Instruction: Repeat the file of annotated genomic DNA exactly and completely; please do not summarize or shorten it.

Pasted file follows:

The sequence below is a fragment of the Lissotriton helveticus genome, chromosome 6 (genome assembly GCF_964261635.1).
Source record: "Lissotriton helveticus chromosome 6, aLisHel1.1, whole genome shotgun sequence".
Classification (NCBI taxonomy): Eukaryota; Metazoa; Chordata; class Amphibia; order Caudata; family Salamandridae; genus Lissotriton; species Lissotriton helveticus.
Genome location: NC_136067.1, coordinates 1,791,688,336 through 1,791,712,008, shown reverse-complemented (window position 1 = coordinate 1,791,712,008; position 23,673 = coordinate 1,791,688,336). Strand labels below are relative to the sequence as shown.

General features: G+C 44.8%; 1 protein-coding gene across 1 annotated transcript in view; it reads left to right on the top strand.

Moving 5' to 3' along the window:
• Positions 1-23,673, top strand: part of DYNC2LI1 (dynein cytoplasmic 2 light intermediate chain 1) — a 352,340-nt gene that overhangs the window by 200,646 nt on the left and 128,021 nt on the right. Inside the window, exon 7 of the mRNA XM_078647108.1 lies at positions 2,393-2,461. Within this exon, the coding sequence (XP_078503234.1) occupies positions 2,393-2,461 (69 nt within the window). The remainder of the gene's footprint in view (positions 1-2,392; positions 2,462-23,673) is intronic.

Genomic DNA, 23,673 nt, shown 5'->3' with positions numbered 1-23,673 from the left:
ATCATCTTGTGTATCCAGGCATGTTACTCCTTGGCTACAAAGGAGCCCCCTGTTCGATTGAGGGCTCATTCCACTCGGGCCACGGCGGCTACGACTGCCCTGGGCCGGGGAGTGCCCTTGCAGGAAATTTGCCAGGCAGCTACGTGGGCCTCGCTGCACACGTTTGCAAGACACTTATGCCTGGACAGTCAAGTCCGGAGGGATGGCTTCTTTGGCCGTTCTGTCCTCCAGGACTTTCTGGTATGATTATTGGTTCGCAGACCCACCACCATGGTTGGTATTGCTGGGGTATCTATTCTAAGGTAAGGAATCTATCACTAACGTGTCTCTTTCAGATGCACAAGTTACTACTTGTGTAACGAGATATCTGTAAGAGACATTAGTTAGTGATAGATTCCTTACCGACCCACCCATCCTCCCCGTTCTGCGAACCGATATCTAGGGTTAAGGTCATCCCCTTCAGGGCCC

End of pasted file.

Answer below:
The sequence below is a fragment of the Lissotriton helveticus genome, chromosome 6 (genome assembly GCF_964261635.1).
Source record: "Lissotriton helveticus chromosome 6, aLisHel1.1, whole genome shotgun sequence".
Classification (NCBI taxonomy): Eukaryota; Metazoa; Chordata; class Amphibia; order Caudata; family Salamandridae; genus Lissotriton; species Lissotriton helveticus.
Genome location: NC_136067.1, coordinates 1,791,688,336 through 1,791,712,008, shown reverse-complemented (window position 1 = coordinate 1,791,712,008; position 23,673 = coordinate 1,791,688,336). Strand labels below are relative to the sequence as shown.

General features: G+C 44.8%; 1 protein-coding gene across 1 annotated transcript in view; it reads left to right on the top strand.

Moving 5' to 3' along the window:
• Positions 1-23,673, top strand: part of DYNC2LI1 (dynein cytoplasmic 2 light intermediate chain 1) — a 352,340-nt gene that overhangs the window by 200,646 nt on the left and 128,021 nt on the right. Inside the window, exon 7 of the mRNA XM_078647108.1 lies at positions 2,393-2,461. Within this exon, the coding sequence (XP_078503234.1) occupies positions 2,393-2,461 (69 nt within the window). The remainder of the gene's footprint in view (positions 1-2,392; positions 2,462-23,673) is intronic.

Genomic DNA, 23,673 nt, shown 5'->3' with positions numbered 1-23,673 from the left:
ATCATCTTGTGTATCCAGGCATGTTACTCCTTGGCTACAAAGGAGCCCCCTGTTCGATTGAGGGCTCATTCCACTCGGGCCACGGCGGCTACGACTGCCCTGGGCCGGGGAGTGCCCTTGCAGGAAATTTGCCAGGCAGCTACGTGGGCCTCGCTGCACACGTTTGCAAGACACTTATGCCTGGACAGTCAAGTCCGGAGGGATGGCTTCTTTGGCCGTTCTGTCCTCCAGGACTTTCTGGTATGATTATTGGTTCGCAGACCCACCACCATGGTTGGTATTGCTGGGGTATCTATTCTAAGGTAAGGAATCTATCACTAACGTGTCTCTTTCAGATGCACAAGTTACTACTTGTGTAACGAGATATCTGTAAGAGACATTAGTTAGTGATAGATTCCTTACCGACCCACCCATCCTCCCCGTTCTGCGAACCGATATCTAGGGTTAAGGTCATCCCCTTCAGGGCCC